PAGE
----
The Liberals, along with the Sweden Democrats, champion continued use of nuclear power. Both are strongly critical of proposed and continued public subsidies to wind and solar power.

The Liberals have no faith in the ability of intermittent and "weather-dependent" energy sources to reduce carbon emissions. They point out that whereas lifting the capacity tax on nuclear reactors makes it possible for owners to increase reactors' capacity, "vigorous subsidization" will allow wind power to out-compete renovated nuclear energy. What is more, they argue, subsidization of renewables will depress the price of EU emission rights, thereby increasing the profitability of coal in the European market.

The Sweden Democrats reject, with one exception, all form of subsidies in the energy market; subsidies (not least the system of 'green electricity certificates') encourage "production for which there is no market demand". They are what has caused the drop in power prices – termed an "energy market crisis" – which we currently experience. Therefore, instead of expanding the certificates, as the Commission proposes, the Sweden Democrats would rather abolish them.

The party follows a consistently market-liberal line of reasoning – until, that is, they turn to nuclear energy. Sweden's nuclear reactors are, they say, the mainstay of Swedish competitive strength. They strongly object to the Commission's agreement to (possibly) refrain from subsidizing replacement nuclear capacity, which in the Sweden Democrats' vision would be so-called 'fourth generation' breeder reactors. But, in the next breath ‒ with regard to hydroelectric capacity – they state: "If we are to achieve long-term sustainability in the electricity market, the lodestar for all actors, large and small, must be that all investments are based on economically rational decisions, where the ... price of electricity is decisive".

Having the British government's decision to go ahead with the Hinkley Point project – despite expected prices that are triple current rates to consumers – freshly in mind, I, for one, find it hard to reconcile this lofty principle with 'fourth-generation nuclear power'.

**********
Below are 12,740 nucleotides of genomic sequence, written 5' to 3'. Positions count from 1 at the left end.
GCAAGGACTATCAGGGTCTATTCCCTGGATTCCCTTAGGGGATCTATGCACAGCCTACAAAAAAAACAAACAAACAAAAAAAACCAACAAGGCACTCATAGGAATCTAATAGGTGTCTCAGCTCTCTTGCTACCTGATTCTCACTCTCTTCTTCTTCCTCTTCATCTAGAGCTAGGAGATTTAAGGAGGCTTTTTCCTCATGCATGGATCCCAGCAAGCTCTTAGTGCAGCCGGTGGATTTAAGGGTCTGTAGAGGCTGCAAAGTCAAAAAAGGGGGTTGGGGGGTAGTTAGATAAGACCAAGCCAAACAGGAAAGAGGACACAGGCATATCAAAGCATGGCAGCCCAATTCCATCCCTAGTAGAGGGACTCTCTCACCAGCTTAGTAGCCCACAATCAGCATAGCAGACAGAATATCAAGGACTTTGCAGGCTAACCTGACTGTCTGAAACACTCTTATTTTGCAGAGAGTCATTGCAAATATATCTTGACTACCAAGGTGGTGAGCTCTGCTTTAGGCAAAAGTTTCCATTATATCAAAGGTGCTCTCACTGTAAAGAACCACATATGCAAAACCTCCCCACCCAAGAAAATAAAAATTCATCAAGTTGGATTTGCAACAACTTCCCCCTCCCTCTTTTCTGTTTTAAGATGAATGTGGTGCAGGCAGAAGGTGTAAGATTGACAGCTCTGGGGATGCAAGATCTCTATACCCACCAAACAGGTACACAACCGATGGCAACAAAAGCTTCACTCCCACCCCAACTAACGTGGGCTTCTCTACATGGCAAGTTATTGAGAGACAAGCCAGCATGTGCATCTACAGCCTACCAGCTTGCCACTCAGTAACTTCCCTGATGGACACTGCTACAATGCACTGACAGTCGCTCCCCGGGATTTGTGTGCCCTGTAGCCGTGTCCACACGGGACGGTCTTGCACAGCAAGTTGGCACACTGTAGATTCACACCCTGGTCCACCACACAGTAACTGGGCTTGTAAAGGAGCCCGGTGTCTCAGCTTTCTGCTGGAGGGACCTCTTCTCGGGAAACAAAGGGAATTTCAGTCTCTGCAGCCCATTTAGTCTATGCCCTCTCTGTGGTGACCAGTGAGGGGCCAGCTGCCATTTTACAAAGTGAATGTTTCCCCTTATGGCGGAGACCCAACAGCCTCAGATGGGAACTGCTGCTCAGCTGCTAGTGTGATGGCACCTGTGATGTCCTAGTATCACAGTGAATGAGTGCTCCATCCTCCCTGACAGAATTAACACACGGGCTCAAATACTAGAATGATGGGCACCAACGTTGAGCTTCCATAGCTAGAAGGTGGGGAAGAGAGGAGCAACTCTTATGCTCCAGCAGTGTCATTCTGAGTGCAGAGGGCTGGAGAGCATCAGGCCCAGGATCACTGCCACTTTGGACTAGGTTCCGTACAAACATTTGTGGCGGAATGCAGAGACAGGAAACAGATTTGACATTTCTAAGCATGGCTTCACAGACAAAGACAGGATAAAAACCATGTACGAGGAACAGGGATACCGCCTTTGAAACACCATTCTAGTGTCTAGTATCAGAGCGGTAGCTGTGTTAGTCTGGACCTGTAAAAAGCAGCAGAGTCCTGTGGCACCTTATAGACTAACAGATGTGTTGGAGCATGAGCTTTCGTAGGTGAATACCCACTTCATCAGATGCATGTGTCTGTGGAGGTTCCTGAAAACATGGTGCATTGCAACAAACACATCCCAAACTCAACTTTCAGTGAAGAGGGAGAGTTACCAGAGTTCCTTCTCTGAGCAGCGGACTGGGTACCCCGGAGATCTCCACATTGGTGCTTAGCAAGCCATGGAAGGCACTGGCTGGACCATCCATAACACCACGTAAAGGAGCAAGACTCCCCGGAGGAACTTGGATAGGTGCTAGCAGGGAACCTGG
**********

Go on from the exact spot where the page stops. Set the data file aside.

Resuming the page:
‒ Energikommissionen. Kraftsamling för framtidens energi [Gathering strength for our energy future]. SOU 2017:2.

‒ SWECO. Ekonomiska förutsättningar för skilda kraftslag [The costs of various energy sources; a comparative analysis], 2016.

New reactors in Sweden? Why Vattenfall's application was 'non-news'

Nuclear Monitor Issue: 
WISE Sweden

On 31 July the Swedish state-owned power company, Vattenfall, submitted a preliminary application to the regulator concerning the construction of one, possibly two nuclear reactors in Sweden. Considering that Sweden long had a total ban on planning new reactors, such a move might be expected to be hot news – particularly since Vattenfall is owned by a government that professes to promote environmentally sound energy solutions. But it wasn’t.

The ban on planning new reactors was lifted in January 2011. New nuclear reactors are now possible, but the total number may not exceed the present ten. In other words, any new reactor has to replace one that is taken off line. Furthermore, the amendment requires any new reactor to be placed in one of the localities that currently host a nuclear plant. 

Vattenfall’s presentation of the initia-tive makes interesting reading. Practically every third sentence of the press release assures the reader that “this does not mean we are planning to build a reactor”. Instead, the purpose of the application, according to Vattenfall, is to obtain a checklist of the requirements that would have to be fulfilled. The regu-lator’s work on the specifications is ex-pected to take about three years. Only then can the company properly judge the scope and business prospects of constructing a new reactor. 

Besides the cost of construction, other factors that will affect the decision are (1) the estimated relationship of supply to demand for electricity on the Swedish and European markets in the late 2020’s, and (2) the availability of financing and interest on the part of partners in the private sector. Vattenfall notes that its owners require that any venture the company engages in has to be “both profitable and sustainable”. This is a new specification, added after the company’s adventures in Germany (brown coal and nuclear) which eventu-ally led to an abrupt change of management in early 2010 and brought the then-Minister of Industry under fire.